On Sunday mornings
My father and I would walk to the drugstore
He would read the New York Times
and I would have cheese-and-peanut-butter crackers
and a cherry Coke, the old fashioned kind,
with two pumps of syrup from the fountain.
I wanted to read the romance comics
but was embarrassed to ask.

He always called me Alexandra
I was never “Sandy”
that inelegant middle American moniker
so ordinary for our family
that tried to be ordinary
But never really fooled anyone.

We had a Renault
before foreign cars were a thing;
because it was French I suppose.
The roof was too low for my mother’s hats.

“Let’s get lost,” I would say after cherry Coke,
and my Dad would put me in the front seat
and off we’d go into rural Pennsylvania
where the rich people and the Amish
and the farmers lived.
I suppose now that we were never really lost.

Dad called his students “Miss” and “Mr”
I couldn’t wait for when I would be at university
and the professors would call me “Miss Nelson,”
except by the time I went to university
everyone was on a first name basis.

The grad students were very rude sometimes.
They would offer to speak English because
“that might be easier for you, m. le professeur.”
They wouldn’t talk to my mother at all.

I walked in on a class my father was holding
in his apartment on campus.
My boyfriend was in the class,
but he didn’t know m. le professeur was my father.

My father didn’t come to my wedding.
He would have lost his tax write-off
for being out of the country for a year and a day.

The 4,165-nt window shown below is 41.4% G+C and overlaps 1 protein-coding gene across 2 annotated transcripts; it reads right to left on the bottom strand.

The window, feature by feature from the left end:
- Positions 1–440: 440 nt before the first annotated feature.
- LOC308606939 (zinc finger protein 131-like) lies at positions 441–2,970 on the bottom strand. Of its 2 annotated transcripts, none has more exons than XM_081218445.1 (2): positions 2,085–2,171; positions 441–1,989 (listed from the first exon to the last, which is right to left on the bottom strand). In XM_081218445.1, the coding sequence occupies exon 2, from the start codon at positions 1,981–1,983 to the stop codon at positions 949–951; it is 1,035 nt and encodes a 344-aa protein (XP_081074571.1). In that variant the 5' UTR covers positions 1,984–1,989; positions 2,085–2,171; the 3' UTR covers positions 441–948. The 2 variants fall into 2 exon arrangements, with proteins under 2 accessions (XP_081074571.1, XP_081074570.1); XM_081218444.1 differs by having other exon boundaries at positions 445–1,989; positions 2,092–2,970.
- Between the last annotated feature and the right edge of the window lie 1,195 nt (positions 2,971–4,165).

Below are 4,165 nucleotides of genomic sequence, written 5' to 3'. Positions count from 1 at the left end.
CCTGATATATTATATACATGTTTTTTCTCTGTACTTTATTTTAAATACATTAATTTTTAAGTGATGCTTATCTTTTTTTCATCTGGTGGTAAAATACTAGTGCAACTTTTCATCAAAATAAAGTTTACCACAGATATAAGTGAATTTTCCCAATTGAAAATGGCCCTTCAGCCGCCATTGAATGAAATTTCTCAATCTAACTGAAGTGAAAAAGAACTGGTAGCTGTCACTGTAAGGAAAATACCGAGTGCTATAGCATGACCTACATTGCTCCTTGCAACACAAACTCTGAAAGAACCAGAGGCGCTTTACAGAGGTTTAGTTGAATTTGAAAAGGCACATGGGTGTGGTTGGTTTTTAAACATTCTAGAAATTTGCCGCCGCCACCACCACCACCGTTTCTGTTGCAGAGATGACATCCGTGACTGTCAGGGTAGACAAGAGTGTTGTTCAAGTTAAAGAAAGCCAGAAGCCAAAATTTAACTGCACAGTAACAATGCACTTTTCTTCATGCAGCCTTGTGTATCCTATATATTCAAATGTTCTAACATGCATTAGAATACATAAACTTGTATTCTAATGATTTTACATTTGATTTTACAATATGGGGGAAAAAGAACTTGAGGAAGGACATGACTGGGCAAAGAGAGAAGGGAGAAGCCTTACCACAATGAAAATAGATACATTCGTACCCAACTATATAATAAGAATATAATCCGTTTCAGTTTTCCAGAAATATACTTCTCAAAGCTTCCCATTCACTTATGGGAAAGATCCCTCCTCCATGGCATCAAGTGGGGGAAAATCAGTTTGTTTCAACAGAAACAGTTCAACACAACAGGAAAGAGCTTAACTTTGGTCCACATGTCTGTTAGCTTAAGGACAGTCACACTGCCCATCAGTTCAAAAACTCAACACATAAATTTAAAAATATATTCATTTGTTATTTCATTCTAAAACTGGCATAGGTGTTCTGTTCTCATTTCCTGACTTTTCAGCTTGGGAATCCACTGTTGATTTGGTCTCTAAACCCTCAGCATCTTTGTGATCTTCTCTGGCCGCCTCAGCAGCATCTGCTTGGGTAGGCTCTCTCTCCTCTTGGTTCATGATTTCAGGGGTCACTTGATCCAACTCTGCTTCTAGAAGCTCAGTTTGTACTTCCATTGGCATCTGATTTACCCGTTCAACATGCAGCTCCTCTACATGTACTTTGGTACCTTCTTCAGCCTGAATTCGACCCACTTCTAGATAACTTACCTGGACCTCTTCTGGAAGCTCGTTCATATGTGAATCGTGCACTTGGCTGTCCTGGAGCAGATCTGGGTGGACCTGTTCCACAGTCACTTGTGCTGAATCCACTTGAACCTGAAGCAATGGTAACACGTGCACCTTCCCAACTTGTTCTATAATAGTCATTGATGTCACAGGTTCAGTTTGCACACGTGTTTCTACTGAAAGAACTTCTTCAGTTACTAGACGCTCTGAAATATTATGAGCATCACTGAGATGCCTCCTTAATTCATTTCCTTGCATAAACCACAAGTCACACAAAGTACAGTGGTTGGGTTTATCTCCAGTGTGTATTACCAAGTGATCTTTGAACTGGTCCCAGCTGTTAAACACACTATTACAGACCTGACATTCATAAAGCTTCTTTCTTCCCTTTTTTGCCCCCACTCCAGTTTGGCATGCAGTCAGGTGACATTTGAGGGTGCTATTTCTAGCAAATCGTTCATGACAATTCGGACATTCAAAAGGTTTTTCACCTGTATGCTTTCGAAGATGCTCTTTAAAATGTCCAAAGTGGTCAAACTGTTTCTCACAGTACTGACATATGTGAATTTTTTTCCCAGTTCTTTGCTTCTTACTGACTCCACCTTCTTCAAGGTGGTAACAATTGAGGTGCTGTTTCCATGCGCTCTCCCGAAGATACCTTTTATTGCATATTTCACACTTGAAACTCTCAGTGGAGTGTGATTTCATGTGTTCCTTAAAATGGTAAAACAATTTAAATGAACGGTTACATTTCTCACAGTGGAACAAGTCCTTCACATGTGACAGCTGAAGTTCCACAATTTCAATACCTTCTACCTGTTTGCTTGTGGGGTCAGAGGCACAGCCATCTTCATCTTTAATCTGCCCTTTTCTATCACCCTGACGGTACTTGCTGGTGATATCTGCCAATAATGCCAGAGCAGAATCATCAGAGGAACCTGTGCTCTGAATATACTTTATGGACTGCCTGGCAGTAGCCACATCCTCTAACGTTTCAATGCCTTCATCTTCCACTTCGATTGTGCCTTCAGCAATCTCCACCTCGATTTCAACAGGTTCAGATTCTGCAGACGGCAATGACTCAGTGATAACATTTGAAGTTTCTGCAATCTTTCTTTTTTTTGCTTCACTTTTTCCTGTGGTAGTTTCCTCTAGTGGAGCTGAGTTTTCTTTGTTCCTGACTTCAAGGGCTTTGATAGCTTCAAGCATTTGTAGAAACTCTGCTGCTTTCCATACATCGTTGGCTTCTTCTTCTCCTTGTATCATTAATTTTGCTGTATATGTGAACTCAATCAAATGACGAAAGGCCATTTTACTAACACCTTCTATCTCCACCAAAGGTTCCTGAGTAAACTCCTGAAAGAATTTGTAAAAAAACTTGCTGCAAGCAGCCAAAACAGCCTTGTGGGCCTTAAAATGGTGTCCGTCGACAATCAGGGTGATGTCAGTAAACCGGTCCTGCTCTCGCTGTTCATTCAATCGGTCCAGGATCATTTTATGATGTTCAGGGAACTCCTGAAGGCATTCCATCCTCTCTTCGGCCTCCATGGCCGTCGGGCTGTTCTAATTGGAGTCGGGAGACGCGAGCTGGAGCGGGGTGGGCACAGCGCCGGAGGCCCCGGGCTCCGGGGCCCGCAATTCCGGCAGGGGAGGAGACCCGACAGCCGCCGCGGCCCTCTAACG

He told me once
that I made my mother unhappy
but that’s what teenage girls do.
I think her unhappiness probably had more to do
with the fact that he slept around
and that I had a sister being raised
by the man her mother was married to.

When I got married I asked him
how to cash in the annuity he had bought for me
when I was a little girl.
It should have been worth quite a lot.
He had cashed it himself, and spent it.
I think that was the fight we had
in the south of France when we visited
on our wedding trip.

I got pregnant because I was mad at him.
I don’t remember why.
I recall my young adult life, after he left my mother
after she died
as one long fight.
I couldn’t think of anything more awful
than to have a child that I never told him about.

His wife said, don’t call us to visit.
We’ll let you know when you can come.

And then they never called.

In 30 years
I have seen him perhaps a dozen times
We stumbled from fight to fight.
He never made up with me.
I would always relent and call him.
Right to the end, when I wished him Happy Thanksgiving,
and he died in the New Year.

This is a NaPoWriMo poem, but from my archives, based on today’s prompt for a poem that takes place over time. I’ll post a new one for today later (gotta write it first!)

7 thoughts on “On Sunday Mornings

  1. Such a poignant poem. I love the way it starts happy and hopeful like a child and ends up with a sort of resignation. If it’s based on truth, I would say it was very much your father’s loss. x

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